Breath Analyzer Testing

Our facility performs breath analyzer tests for our occupational medicine program.  Would this test be considered waived testing and if so, would all the inherent documentation, competency, etc., associated with waived testing, also be required?


On February 28, 1992, regulations were published to implement CLIA. In the regulations, waived tests were defined as simple laboratory examinations and procedures that are cleared by the Food and Drug Administration (FDA) for home use; employ methodologies that are so simple and accurate as to render the likelihood of erroneous results negligible; or pose no reasonable risk of harm to the patient if the test is performed incorrectly.
The specified tests that are listed in the regulation are:

  1. Dipstick or Tablet reagent urinalysis (non automated) for the following:
    • Bilirubin
    • Glucose
    • Hemoglobin
    • Ketones
    • Leukocytes
    • Nitrite
    • pH
    • Protein
    • Specific gravity
    • Urobilinogen
  2. Fecal occult blood
  3. Ovulation tests – visual color comparison tests for luteinizing hormone
  4. Urine pregnancy tests – visual color comparison tests
  5. Erythrocyte sedimentation rate-non-automated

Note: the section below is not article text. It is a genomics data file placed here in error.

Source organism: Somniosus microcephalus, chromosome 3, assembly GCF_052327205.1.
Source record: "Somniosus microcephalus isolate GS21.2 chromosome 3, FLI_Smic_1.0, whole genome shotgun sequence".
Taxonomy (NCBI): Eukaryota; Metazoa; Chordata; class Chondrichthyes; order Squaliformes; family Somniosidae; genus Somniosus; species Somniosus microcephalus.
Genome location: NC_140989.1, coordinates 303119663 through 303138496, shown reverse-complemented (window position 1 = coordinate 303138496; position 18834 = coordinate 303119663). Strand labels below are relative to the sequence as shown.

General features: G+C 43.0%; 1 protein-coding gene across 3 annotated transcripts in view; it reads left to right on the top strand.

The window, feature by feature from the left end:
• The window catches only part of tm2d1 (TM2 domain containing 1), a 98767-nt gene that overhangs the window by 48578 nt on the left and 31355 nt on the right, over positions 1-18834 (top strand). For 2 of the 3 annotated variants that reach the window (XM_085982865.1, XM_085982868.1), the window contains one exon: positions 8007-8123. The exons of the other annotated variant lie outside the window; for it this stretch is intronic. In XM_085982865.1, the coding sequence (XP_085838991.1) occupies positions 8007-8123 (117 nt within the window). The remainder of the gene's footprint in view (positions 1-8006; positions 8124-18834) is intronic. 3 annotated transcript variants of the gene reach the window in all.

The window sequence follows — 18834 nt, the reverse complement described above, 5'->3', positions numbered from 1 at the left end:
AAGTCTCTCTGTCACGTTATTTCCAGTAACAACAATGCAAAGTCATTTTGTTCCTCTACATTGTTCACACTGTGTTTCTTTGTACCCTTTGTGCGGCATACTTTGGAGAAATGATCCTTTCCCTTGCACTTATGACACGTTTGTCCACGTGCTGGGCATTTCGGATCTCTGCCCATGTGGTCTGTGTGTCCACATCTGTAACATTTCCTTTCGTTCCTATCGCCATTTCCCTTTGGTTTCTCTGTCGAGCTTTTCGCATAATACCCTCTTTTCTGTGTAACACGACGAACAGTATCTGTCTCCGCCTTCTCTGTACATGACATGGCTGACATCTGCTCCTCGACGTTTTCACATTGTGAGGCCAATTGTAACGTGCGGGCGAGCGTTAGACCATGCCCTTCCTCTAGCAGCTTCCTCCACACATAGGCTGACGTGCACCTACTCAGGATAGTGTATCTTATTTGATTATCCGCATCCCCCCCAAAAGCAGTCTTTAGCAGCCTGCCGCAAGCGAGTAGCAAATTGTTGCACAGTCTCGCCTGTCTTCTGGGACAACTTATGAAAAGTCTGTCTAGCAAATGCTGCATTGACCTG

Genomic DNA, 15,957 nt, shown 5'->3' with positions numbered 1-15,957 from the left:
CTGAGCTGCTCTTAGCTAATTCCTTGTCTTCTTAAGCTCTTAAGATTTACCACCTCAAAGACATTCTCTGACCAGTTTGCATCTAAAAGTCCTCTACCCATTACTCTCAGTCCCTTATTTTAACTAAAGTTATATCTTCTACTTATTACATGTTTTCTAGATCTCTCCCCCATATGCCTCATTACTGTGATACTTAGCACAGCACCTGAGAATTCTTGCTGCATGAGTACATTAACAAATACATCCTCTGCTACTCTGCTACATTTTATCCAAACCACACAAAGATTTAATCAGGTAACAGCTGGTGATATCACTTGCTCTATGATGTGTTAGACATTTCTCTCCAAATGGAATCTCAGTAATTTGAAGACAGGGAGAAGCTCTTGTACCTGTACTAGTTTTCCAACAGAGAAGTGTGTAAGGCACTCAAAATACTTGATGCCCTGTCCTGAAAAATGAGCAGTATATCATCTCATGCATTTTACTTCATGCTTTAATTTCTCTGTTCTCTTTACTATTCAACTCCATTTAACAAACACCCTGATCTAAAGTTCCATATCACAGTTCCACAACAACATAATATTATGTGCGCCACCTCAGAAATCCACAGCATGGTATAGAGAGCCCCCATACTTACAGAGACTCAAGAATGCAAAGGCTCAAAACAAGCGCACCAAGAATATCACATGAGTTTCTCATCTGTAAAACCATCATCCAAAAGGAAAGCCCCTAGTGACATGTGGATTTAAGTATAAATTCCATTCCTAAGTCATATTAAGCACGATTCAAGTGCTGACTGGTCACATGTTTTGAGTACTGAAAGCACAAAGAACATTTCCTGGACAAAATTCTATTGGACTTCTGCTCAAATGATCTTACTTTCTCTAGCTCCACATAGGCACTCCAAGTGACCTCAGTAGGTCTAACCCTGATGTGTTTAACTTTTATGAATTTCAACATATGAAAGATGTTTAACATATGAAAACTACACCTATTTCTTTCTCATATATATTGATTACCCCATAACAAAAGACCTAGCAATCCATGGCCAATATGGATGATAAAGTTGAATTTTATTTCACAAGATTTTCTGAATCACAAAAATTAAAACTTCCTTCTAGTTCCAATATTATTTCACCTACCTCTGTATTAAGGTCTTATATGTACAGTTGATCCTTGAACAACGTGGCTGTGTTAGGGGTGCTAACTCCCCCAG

6. Hemoglobin-copper sulfate – non-automated
  7. Blood glucose by glucose monitoring devices cleared by the FDA specifically for home use
  8. Spun microhematocrit
  9. Hemoglobin by single analyte instruments with self-contained or component features to perform specimen/reagent interaction, providing direct measurement and readout

A list of Tests Granted Waived Status under CLIA can be found at  http://www.cms.hhs.gov/CLIA/downloads/waivetbl.pdf

Best practice dictates that staff conducting theses tests should be trained and competency assessed.  This would also fall under Joint Commission standard HR.01.06.01; Staff are competent to perform their responsibilities.

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